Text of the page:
5 Ways to Make Gratitude Benefit Your Health

A popular concept on Facebook these days is to post a daily “Attitude of Gratitude” item. I love this because it makes us stop and think about what we have to be grateful for. There’s actually quite a large amount of scientific evidence available that people who practice gratitude as part of their lifestyle enjoy more well-being than others.

How Gratitude Affects Health

Research from the UK’s Manchester University School of Psychology turned up proof that gratitude can be a stronger indicator of health and happiness than any other character trait. A recent study showed that participants who paid a gratitude visit to someone whom they felt grateful to benefited from a significant increase in their happiness level and a corresponding drop in depression scores.

When we make practicing gratitude a part of our daily routine, it helps us achieve a life full of joy, passion and grace. Here’s how:

#1: Keep a Journal

attitude of gratitudeIt’s easy to forget the things we have to be grateful for, especially as we get older. Make a point of writing down three things every day, and review the journal whenever you’re feeling down. This helps to remind you of how fortunate you are. It also helps to keep you positive and inspires you when you need it. Various studies have shown that when participants recorded what they were grateful for, they achieved lasting improvement in their happiness score.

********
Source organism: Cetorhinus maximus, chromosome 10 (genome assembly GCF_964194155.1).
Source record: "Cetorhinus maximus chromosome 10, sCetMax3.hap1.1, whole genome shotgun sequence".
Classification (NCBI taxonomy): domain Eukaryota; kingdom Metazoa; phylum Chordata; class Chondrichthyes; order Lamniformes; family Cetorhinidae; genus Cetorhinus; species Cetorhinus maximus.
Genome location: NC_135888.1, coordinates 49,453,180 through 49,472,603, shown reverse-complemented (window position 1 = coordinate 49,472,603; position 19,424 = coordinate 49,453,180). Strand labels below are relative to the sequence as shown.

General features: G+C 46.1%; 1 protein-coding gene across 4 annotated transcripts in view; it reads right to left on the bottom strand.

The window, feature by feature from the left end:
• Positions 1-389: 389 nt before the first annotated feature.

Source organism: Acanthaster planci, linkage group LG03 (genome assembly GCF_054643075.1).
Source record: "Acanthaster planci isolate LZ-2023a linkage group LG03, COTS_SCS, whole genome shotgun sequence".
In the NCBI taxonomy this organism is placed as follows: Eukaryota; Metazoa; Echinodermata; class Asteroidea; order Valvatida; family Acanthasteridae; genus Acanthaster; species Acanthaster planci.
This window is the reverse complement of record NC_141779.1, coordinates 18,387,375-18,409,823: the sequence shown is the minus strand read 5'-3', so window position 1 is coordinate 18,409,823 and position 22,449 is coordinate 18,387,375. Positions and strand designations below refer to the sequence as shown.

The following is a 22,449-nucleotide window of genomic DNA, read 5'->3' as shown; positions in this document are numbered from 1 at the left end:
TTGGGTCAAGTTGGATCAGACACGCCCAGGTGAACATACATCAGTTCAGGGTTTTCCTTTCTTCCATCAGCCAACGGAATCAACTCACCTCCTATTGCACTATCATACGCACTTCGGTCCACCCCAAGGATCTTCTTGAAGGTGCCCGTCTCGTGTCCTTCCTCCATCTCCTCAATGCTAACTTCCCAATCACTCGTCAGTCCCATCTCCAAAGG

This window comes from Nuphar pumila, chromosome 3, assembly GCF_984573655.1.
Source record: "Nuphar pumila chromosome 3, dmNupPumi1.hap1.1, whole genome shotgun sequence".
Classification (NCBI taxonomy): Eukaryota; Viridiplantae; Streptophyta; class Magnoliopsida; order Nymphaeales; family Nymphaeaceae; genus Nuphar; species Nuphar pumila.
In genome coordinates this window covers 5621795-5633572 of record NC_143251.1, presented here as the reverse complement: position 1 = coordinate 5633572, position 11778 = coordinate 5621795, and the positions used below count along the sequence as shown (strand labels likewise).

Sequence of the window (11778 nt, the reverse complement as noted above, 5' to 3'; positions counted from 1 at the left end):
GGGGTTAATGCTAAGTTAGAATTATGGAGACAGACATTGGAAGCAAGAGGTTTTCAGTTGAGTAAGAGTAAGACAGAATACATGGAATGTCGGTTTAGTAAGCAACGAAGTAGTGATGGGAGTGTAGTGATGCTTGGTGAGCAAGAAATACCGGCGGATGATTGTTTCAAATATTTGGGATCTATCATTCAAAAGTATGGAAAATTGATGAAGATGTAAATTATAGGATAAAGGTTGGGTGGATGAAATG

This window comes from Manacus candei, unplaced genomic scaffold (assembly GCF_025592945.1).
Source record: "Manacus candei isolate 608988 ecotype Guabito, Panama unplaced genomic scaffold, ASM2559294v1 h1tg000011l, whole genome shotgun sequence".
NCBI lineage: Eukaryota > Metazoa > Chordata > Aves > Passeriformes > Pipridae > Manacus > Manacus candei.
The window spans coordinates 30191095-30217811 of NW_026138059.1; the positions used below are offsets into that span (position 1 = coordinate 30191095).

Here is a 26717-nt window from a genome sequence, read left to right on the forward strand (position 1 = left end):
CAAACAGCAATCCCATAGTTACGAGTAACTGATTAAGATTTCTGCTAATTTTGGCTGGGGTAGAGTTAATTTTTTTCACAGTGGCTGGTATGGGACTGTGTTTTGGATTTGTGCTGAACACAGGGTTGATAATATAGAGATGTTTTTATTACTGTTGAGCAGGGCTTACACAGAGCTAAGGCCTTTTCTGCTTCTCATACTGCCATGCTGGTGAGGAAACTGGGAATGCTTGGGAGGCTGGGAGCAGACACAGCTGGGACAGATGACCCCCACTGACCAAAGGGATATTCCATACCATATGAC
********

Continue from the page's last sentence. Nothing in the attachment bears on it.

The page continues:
#2: Express Feelings of Appreciation

When you’re grateful for something, say so. Not only will it help the recipient of your gratitude to understand and benefit from your appreciation, but it will also help to “cement” it in your own subconscious mind. The best way to get more is to give more, and unless you show your gratitude to others they aren’t likely to show theirs to you. So it works both ways.

#3: Walk the Talk

Talking about your gratitude and appreciation is great, but you’ll benefit even more if you walk the talk. Choose someone whose actions have affected your life in a positive way and pay them a gratitude visit. Think of a way to acknowledge them specially for what they’ve done. This could be picking some wild flowers and taking them along, baking a special treat or singing outside their window. As long as your intention is to bring them unsolicited joy, you’ll both benefit.

#4: Look for the Good

There’s a saying in business that goes “Don’t look for things your staff are doing wrong; try to catch them doing something right.” You can apply this to your Attitude of Gratitude, too, by looking for opportunities to express gratitude or appreciation. Be aware of chances to acknowledge those around you, and seize those opportunities to say “thank you” to them.